The TSA directive emphasizes four key areas:

1.    Network Segmentation: Ensuring Operational Technology (OT) systems can continue running safely even if an Information Technology (IT) system gets compromised, and vice versa.

2.    Secure Remote Access: Setting up secure access controls to keep out unauthorized users.

3.    Patch Risk Reduction: Keeping systems updated. Patching and updating operating systems, applications, drivers, and firmware as soon as possible.

4.    Continuous Monitoring: Constant vigilance on systems to spot cybersecurity threats and anomalies that could disrupt critical cyber system operations.

Overcoming Security Challenges with BlastShield

BlastShield provides an excellent solution to these security challenges. The good news is that BlastShield can help you fulfill three out of four TSA requirements for the implementation plan: Zero Trust Remote Access, Segmentation, and Protection against unpatched systems. 

  • Network Segmentation
    BlastShield can help you segment your network without breaking the bank. It's way cheaper than traditional firewalls, and you won't need to hire extra tech wizards to manage it. Our solution is super easy to use, with a drag-and-drop interface that means you don't need to be a computer programmer to get it working.
  • Secure Remote Access
    BlastShield gives you secure remote access with tight control to keep unauthorized users out. We've got built-in protection against phishing, and our system is fast and way quicker than VPNs.
  • Patch Risk Reduction
    BlastShield can protect systems that can't be patched, and we do it without any downtime. Our solution makes your devices invisible to the bad guys, giving you the upper hand. Even in cases where a patch is unavailable, rest assured that you remain protected and compliant.
  • Continuous Monitoring
    Although BlastShield doesn't do continuous monitoring directly, you can seamlessly integrate it with other tools like Splunk, Verge, Nozomi, and Dragos to ensure comprehensive oversight of your systems.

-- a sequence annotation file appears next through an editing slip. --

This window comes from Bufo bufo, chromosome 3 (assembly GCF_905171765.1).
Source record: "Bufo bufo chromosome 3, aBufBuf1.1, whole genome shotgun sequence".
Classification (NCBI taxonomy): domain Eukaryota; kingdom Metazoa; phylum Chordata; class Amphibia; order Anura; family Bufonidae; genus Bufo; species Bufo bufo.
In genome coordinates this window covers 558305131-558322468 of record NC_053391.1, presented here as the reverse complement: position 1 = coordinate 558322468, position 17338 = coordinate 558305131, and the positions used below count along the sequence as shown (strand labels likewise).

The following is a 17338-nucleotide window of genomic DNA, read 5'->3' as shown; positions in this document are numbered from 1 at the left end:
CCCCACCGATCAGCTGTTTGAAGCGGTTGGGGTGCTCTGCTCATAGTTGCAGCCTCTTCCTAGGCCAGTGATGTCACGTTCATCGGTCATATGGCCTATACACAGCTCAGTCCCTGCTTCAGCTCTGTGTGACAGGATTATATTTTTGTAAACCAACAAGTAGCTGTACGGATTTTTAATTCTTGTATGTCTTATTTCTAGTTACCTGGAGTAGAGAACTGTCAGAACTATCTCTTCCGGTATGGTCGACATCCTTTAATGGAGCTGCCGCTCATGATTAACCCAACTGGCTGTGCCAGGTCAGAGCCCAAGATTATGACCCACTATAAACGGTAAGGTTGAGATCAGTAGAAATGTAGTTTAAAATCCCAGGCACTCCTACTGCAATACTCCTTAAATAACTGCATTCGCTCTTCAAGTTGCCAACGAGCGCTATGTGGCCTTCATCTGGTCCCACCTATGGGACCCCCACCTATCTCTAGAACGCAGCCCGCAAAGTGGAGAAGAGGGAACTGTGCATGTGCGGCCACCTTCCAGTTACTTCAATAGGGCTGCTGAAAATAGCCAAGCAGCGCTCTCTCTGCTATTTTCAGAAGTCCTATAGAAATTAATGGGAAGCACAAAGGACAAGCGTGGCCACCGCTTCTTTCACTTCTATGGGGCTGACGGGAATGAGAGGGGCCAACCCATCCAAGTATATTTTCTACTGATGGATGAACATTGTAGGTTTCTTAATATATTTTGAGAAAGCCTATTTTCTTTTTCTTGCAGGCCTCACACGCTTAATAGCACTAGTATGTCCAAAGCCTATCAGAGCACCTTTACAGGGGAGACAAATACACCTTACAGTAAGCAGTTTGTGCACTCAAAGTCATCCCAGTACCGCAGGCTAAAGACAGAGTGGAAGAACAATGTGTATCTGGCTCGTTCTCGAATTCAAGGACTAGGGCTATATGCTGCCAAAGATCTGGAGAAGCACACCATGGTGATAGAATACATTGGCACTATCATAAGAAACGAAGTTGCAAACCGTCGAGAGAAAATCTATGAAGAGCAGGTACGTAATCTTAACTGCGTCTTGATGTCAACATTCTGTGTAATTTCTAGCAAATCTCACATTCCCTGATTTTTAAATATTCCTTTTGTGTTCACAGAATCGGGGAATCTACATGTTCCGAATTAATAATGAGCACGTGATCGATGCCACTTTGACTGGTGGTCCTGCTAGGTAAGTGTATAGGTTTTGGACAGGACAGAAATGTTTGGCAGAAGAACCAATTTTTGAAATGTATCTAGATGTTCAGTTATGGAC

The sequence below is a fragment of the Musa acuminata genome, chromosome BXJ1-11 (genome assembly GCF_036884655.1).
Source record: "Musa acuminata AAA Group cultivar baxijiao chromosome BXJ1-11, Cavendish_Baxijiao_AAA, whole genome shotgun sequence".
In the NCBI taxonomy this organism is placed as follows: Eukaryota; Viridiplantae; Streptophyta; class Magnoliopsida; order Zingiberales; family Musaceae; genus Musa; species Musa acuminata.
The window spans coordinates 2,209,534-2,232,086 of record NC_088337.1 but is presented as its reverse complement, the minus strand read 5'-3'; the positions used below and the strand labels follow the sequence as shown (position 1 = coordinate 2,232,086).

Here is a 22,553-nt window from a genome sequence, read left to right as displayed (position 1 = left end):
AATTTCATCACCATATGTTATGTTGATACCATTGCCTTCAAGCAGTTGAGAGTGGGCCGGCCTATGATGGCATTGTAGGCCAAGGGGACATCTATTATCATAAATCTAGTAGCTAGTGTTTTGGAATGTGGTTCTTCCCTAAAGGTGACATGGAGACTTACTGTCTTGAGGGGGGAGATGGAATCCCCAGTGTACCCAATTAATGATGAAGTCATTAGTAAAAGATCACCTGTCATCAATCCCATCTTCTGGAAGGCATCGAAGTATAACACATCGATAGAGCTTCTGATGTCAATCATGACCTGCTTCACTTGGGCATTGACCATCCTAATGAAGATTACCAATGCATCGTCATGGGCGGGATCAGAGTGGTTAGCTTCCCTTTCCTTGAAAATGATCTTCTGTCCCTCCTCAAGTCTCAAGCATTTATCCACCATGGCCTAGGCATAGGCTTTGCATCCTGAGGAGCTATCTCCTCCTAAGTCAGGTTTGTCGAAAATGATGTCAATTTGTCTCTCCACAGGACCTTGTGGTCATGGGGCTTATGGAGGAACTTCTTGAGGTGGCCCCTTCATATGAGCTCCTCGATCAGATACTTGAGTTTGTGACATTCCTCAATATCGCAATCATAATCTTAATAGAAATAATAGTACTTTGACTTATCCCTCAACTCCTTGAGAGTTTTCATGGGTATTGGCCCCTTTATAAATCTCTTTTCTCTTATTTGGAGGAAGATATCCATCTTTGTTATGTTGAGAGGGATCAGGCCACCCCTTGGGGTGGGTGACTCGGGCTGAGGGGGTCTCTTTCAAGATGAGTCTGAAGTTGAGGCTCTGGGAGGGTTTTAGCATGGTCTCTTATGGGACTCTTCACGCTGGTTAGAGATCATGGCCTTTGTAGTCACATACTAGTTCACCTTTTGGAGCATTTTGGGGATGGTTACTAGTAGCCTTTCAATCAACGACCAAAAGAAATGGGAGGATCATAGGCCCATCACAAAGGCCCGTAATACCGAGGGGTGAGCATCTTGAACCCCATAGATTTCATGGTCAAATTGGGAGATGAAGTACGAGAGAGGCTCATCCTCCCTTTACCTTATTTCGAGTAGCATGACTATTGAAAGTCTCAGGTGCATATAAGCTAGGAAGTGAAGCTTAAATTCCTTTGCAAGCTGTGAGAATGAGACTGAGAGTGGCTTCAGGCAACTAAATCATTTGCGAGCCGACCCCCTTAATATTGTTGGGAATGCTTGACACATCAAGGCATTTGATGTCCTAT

In addition to the TSA directive, there are other guidelines, such as NIST 800-82. While this guideline doesn't carry the same enforcement power as the TSA directive, it serves as a valuable resource for best practices in industrial control system security. Following this guideline can help beef up your organization’s security.

And if you're someone who reports to the CFO, you know how important insurance considerations are. Cyber insurance has been getting pricier lately. But the good news is that solutions like BlastShield can help bring those costs down. BlastShield checks all the boxes insurance companies want to see, which could simplify the long, onerous forms and questionnaires as well as lowering premiums.

By satisfying all the criteria for insurance companies, BlastShield enhances organizations' security and significantly impacts the financial management of cyber risks. This makes it an excellent choice for organizations seeking to fortify their critical infrastructure protection while maintaining cost-effectiveness.

Ready to Secure Your Infrastructure?

Compliance with TSA SD02C doesn't have to be a headache. With BlastShield, you can easily meet many of the TSA requirements, save on staffing costs, and even reduce your cyber insurance premiums.

Understanding the challenges and using robust security measures like BlastShield, we actively protect your critical infrastructure from emerging threats.

Ready to discover how BlastShield can make a difference for you? Dive deeper into BlastShield's features by downloading our TSA solutions brief, Achieve TSA Compliance in Days, Not Years - Without Downtime! Or sign up for a free trial at https://www.blastwave.com/free-trial.